As a youngster, playing with soap bubbles in the backyard, I would try to blow the biggest bubble, just short of making it burst. I would eye-up the bubble and ease off when it looked like it was ready to pop.
It worked, most of the time.
Back to the present. Most folks that I know are either home or condominium owners. Phrased more accurately, they are debt owners in servitude, living inside the pricing bubbles of the real estate market. Others have money invested in the stock market, also lounging inside the bubble of stock investments.
How does one comport oneself when sitting inside a bubble?
What strategy should one use to navigate bubble economics, irrational exuberance, consumerism, and emotional accounting?
The “buy and hold” approach works very well in the aggregate sense, until a correction erases part of your savings that you were counting on. Or, a bankruptcy dissolves your retirement equity held in companies like Nortel and BlackBerry, or a future Uber?
The timing of these corrective events remains elusive.
Diversification might help – but what exactly is diversification? Understanding how exactly industries are linked or not linked together, and which events are held in check by diversification can be complex.
The condominium market is a case in point.
Going by recent stats, the Toronto condo market has tightened considerably in the last year. A 22% increase in average price; a 10% drop in listings; and an overall drop in sales have contributed to scarcity in apartment rental units and a shortage in supply of accommodations. To me, all this constitute bubble dynamics: demand outstripping supply resulting in tightening market and steep price increases.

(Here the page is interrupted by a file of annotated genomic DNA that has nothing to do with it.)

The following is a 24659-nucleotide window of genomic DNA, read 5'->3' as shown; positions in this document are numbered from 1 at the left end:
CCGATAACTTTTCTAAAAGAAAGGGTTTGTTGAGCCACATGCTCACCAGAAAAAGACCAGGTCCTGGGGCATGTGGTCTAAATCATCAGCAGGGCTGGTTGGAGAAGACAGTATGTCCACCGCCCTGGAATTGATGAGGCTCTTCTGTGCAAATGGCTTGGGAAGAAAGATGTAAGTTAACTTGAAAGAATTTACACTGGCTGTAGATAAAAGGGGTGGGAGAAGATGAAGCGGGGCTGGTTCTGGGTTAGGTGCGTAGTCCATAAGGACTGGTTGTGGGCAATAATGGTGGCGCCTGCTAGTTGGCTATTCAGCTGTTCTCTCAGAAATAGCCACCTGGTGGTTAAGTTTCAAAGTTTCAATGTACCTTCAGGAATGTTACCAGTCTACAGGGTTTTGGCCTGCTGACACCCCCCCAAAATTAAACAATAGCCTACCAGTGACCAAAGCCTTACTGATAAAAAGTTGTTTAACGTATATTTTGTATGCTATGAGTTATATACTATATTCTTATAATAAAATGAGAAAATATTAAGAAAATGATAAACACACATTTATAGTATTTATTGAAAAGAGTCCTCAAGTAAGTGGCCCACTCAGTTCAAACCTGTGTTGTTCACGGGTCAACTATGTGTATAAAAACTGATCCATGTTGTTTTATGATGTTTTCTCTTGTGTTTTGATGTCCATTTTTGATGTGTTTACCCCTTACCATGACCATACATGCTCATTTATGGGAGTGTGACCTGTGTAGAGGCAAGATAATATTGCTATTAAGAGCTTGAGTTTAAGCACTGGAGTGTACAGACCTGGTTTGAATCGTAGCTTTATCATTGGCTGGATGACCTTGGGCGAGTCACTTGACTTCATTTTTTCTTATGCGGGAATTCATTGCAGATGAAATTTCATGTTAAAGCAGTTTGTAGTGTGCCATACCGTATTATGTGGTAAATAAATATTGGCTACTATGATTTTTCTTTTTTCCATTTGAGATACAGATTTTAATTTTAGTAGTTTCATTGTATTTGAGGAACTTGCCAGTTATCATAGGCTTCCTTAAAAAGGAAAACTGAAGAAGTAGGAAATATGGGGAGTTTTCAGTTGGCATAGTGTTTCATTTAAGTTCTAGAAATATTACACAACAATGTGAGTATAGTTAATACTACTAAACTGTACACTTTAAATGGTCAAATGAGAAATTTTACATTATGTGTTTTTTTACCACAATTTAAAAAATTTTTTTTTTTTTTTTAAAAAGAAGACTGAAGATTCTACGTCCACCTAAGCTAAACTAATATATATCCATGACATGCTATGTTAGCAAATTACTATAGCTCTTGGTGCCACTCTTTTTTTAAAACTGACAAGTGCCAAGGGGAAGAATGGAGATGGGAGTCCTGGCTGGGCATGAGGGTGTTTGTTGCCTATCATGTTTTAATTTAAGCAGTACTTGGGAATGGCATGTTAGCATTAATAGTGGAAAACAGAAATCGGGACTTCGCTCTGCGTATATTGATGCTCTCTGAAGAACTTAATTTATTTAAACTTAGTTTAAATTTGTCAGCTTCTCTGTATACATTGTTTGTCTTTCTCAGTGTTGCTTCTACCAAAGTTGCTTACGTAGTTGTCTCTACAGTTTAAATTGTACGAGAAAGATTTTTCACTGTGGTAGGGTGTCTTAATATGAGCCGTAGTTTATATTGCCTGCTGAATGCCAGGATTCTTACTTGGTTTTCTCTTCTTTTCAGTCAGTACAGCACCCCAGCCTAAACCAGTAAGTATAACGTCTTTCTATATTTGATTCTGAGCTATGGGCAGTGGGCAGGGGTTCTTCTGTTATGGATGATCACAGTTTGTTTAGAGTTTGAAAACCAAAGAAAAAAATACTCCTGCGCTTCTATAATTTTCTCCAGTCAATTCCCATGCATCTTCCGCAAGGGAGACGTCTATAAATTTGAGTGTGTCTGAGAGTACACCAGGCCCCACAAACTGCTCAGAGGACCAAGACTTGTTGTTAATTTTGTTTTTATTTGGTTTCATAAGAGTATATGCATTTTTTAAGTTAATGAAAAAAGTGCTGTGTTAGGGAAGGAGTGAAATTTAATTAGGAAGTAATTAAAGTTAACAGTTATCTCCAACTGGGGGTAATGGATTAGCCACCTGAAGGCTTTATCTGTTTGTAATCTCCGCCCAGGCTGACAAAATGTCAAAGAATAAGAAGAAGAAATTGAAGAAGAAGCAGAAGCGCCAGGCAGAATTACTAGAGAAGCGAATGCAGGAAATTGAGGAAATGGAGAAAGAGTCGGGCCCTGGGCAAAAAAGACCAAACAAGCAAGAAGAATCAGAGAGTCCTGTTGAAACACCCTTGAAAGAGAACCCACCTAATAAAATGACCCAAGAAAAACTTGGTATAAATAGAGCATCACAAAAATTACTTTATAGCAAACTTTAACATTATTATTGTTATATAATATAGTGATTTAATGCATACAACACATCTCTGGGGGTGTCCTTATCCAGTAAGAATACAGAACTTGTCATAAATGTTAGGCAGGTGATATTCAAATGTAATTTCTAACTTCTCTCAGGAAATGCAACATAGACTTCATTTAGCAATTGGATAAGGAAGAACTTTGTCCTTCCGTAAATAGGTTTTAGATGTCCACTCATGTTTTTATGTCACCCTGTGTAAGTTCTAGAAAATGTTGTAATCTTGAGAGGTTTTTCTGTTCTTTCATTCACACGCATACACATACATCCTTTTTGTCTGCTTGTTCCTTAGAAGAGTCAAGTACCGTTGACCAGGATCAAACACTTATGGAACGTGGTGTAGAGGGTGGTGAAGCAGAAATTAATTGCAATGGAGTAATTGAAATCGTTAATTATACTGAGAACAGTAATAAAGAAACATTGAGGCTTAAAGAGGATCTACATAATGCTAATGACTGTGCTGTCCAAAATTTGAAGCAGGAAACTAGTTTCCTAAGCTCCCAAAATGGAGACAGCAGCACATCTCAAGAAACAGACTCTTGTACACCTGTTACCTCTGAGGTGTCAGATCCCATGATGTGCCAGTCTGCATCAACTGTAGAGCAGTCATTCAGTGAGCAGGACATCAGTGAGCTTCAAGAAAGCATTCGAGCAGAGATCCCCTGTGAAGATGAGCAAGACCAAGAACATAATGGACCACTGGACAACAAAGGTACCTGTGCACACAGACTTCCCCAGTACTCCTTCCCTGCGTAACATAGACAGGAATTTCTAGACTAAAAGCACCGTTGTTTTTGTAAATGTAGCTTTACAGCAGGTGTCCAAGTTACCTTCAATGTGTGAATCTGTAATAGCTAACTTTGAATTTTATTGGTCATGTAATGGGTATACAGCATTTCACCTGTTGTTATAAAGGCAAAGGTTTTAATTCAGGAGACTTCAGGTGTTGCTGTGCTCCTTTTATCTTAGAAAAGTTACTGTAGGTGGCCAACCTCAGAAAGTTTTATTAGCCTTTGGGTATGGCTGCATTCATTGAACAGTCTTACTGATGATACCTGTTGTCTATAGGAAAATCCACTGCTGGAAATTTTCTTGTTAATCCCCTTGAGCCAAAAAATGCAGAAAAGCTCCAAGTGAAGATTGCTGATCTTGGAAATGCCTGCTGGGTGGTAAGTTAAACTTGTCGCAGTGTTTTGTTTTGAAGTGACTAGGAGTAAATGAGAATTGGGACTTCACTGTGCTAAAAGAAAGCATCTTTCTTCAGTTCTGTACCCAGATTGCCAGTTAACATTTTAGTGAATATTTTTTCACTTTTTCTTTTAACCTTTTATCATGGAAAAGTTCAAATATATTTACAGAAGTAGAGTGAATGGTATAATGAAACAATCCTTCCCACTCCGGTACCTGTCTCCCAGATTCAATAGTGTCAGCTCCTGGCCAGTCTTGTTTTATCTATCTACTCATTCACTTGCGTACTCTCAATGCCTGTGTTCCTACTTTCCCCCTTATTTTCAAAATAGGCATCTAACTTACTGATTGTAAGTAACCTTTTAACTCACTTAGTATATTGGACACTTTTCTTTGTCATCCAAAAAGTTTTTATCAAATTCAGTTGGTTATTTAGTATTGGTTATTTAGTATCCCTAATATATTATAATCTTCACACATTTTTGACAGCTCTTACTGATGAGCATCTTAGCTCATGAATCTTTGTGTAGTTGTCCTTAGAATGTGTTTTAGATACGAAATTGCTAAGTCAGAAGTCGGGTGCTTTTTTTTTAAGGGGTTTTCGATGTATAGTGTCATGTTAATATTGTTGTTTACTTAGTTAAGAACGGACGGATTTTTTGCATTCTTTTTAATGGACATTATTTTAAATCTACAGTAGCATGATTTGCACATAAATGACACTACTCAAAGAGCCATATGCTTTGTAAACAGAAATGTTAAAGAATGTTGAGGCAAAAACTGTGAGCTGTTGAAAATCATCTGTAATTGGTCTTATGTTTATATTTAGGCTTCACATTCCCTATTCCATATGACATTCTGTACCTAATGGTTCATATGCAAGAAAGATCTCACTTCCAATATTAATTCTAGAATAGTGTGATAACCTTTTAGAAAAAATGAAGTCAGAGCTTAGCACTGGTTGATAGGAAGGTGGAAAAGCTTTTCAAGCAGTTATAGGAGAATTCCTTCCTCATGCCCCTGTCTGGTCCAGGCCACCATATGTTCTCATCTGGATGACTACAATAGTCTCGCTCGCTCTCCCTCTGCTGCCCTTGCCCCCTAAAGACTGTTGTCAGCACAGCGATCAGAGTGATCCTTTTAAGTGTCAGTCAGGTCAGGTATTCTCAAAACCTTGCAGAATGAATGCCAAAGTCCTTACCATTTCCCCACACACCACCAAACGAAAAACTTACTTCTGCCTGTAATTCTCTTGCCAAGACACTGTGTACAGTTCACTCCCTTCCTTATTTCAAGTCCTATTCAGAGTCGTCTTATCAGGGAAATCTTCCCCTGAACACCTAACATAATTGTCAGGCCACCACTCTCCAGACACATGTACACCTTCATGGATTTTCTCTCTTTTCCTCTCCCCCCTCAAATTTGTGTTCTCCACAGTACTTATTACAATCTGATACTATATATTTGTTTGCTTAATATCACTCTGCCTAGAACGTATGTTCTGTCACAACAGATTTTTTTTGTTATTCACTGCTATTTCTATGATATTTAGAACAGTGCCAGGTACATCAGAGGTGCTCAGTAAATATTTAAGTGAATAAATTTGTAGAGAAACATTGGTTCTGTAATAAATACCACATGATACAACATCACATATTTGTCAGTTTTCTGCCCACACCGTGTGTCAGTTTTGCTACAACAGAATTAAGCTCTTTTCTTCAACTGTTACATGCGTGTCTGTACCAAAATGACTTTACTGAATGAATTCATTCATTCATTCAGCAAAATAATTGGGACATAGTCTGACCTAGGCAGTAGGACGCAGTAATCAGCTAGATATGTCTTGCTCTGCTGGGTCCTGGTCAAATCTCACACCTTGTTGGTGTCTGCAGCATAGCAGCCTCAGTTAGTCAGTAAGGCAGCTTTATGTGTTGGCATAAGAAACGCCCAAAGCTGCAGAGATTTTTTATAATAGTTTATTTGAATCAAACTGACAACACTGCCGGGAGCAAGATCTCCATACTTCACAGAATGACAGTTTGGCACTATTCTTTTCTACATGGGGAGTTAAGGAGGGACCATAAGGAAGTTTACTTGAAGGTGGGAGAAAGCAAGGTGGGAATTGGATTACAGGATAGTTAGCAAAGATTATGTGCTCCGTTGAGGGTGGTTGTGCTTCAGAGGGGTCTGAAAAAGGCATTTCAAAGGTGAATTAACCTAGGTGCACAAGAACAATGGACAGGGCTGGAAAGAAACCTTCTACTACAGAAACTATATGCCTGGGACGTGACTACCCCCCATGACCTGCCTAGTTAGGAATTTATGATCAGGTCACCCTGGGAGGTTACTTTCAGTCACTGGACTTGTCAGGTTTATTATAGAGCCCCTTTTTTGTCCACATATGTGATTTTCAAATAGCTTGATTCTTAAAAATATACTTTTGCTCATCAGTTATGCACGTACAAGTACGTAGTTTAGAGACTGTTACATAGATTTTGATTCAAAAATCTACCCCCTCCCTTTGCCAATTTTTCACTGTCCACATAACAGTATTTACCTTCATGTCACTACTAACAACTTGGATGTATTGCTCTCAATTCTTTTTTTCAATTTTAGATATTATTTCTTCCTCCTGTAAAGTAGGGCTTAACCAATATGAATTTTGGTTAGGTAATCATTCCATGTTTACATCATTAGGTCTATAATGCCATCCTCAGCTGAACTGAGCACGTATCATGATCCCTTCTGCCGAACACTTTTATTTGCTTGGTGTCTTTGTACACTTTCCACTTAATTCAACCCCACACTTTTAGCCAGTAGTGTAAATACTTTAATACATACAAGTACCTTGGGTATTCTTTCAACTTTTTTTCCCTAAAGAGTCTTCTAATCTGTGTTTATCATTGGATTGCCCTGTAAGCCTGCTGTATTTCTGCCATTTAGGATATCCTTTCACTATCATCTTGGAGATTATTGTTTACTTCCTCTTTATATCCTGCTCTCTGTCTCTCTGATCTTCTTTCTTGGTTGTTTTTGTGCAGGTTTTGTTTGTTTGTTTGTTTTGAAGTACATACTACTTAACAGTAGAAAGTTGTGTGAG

Back to the original question: how does one make decisions when operating inside a bubble?
We know that price increases are a result of “too much money chasing too few things.” The speed and amount of circulation is obviously related to those stubbornly low interest rates that incite most prospective purchasers to borrow and buy that “thing” now than in the future, and pay the interest for having that preference.
The too few things side of the equation: in the real estate market, it’s typically the onerous government regulations that stifle production, creating a scarcity or demand backlog.
That is the fear we all struggle with when operating inside a bubble.
We know fully well that the “thing” we just purchased is not 20% better this year over last year. It certainly is not bigger or brighter or fancier than it was last year, it is simply scarcer, and it is only scarcer today. It may not be scarce tomorrow.
Your condominium has not increased in size by 20%. Money is no different than condominium units when it comes to the laws of supply and demand, scarcity and abundance. The currency circulating has decreased in purchasing power by 20% because there is too much of it out there – just not in your hands.
Similar to my childhood antics, The Bank of Canada is keeping its eyes on the bubble. By raising rates to 0.75%, it’s tapping the brakes to try and curb inflationary pressures – to make sure that the bubble doesn’t blow up in people’s faces.
However, the raising of rates does not have immediate wide spread material impact, except for the impact it has on perceptions we hold about the future.
To emphasize this point, the Bank of Canada governor Stephen Poloz claimed (paraphrasing):
“it may take up to two years before this increase takes full effect on inflation. If economic growth continues, then we will continue to gently tap on the economic brakes with another cautious increase”
The strategy for operating inside a bubble seems to fall on our perceptions about the future that drive our present actions.
Whether you are exposed to the housing bubble or not, if you own a condo in the Central Toronto area classified as C12, you are sitting pretty with the average condominium price topping the $1.3 million mark.
Sleep well my C12 neighbors!